In the meantime, Dennis said they've been working with the U.S. Dept of Agriculture and Northern Communities Investment Corp. to study the feasibility of installing a new biomass boiler system to dry green lumber onsite.
However, according to Dennis, the company would need to borrow about $550,000 to build a new drying system and federal regulations would insist on the Piettes buying all new equipment, hiring a clerk of the works and conforming with numerous other requirements in order to become eligible for a federally guaranteed loan through a private bank.
Like the Jacquets, Dennis is concerned that to add a major new expense during a time of uncertainty in the industry is too risky. They've decided, for now, not to pursue a new boiler.
If CKC is no longer able to partner with Piette Lumber, the Piettes must give some serious thought to what they will do. Dennis said his 12 employees are excellent workers but they are scared of the future and are uneasy about what employment opportunities there may be in the Kingdom.
Dennis said Canada's lumber business is just as bad as Vermont's and his Canadian customers have said they cannot continue to buy logs from the Piettes. The Piettes, in turn, have loggers desperate to sell the Piettes logs every day, but for now, the Piettes have no markets for the wood.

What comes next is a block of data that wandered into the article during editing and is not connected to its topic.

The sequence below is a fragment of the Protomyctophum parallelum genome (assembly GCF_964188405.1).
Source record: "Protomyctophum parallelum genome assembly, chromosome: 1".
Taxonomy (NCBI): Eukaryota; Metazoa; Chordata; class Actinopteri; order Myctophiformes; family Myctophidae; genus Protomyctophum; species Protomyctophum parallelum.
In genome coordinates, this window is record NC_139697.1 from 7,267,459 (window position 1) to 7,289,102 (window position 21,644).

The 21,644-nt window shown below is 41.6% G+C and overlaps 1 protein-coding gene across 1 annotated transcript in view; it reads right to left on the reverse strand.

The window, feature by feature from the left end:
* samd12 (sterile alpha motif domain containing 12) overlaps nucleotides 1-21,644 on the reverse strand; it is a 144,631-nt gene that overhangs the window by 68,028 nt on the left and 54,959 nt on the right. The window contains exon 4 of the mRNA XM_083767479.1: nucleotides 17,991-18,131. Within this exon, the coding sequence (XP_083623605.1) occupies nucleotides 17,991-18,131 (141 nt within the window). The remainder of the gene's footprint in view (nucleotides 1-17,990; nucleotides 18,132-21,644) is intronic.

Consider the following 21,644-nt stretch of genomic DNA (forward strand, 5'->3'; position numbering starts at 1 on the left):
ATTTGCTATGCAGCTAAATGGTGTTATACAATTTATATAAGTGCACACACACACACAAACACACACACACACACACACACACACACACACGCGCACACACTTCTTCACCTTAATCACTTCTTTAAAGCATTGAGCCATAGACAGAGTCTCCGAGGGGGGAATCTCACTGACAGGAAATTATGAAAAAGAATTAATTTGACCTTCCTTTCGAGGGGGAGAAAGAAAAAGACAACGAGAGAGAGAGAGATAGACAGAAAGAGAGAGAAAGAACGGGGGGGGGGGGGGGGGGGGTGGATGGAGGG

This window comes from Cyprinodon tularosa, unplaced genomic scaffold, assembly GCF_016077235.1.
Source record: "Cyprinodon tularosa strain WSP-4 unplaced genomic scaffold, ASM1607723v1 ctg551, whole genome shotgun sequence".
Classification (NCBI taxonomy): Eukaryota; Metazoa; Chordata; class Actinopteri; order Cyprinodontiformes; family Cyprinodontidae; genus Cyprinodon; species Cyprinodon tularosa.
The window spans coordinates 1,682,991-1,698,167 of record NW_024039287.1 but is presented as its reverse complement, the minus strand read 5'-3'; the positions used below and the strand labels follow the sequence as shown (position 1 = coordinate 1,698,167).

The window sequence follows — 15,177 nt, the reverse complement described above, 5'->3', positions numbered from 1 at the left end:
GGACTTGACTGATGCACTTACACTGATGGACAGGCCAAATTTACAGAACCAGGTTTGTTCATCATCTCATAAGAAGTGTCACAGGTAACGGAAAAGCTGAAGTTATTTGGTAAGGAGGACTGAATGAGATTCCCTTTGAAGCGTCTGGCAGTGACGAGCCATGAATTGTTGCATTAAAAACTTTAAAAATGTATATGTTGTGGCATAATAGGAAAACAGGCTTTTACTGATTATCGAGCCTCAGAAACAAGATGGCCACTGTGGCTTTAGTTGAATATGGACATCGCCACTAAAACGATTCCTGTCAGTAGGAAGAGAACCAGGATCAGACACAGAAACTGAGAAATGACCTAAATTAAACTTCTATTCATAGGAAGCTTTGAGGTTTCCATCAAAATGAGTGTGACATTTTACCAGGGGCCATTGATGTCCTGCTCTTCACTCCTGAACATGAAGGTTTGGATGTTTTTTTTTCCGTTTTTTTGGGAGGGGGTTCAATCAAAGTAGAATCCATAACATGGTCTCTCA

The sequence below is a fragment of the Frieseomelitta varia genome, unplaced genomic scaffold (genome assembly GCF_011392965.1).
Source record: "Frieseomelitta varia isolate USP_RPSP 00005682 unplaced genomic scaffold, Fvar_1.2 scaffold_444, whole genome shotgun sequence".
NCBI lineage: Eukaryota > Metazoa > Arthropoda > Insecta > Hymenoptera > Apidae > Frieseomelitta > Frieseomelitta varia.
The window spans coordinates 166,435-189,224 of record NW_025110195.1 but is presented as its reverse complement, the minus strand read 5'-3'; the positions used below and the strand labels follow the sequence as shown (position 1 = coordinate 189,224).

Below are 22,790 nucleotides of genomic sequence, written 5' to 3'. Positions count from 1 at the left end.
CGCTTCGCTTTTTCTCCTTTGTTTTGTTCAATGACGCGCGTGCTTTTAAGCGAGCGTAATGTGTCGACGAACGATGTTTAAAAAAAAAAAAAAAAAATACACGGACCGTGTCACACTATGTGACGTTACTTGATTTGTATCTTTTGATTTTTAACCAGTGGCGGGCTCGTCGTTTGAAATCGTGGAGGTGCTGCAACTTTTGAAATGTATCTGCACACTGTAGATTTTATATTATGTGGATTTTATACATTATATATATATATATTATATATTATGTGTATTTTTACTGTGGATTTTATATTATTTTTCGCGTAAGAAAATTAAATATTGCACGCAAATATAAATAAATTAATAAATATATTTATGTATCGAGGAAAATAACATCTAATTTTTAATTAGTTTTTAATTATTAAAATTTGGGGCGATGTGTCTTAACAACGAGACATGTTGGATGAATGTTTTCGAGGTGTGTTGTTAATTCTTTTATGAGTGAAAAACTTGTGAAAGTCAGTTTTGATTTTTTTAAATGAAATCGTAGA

Dennis said the lumber industry will not begin to turn around until the housing industry rebounds. He believes if the economy could restore the housing market, the lumber industry, and in turn the logging industry, could turn around very quickly.
Northeastern Vermont Development Association Executive Director Steve Patterson said Tuesday he was aware of CKC's dilemma and was aware of the challenges facing the wood industry in the Kingdom. NVDA has been working with some economists who have been hired to study the future of the Kingdom economy. Some of the questions will be what the future of the wood industry is in the Kingdom and what areas other than the wood industry may provide a solid employment base in future years.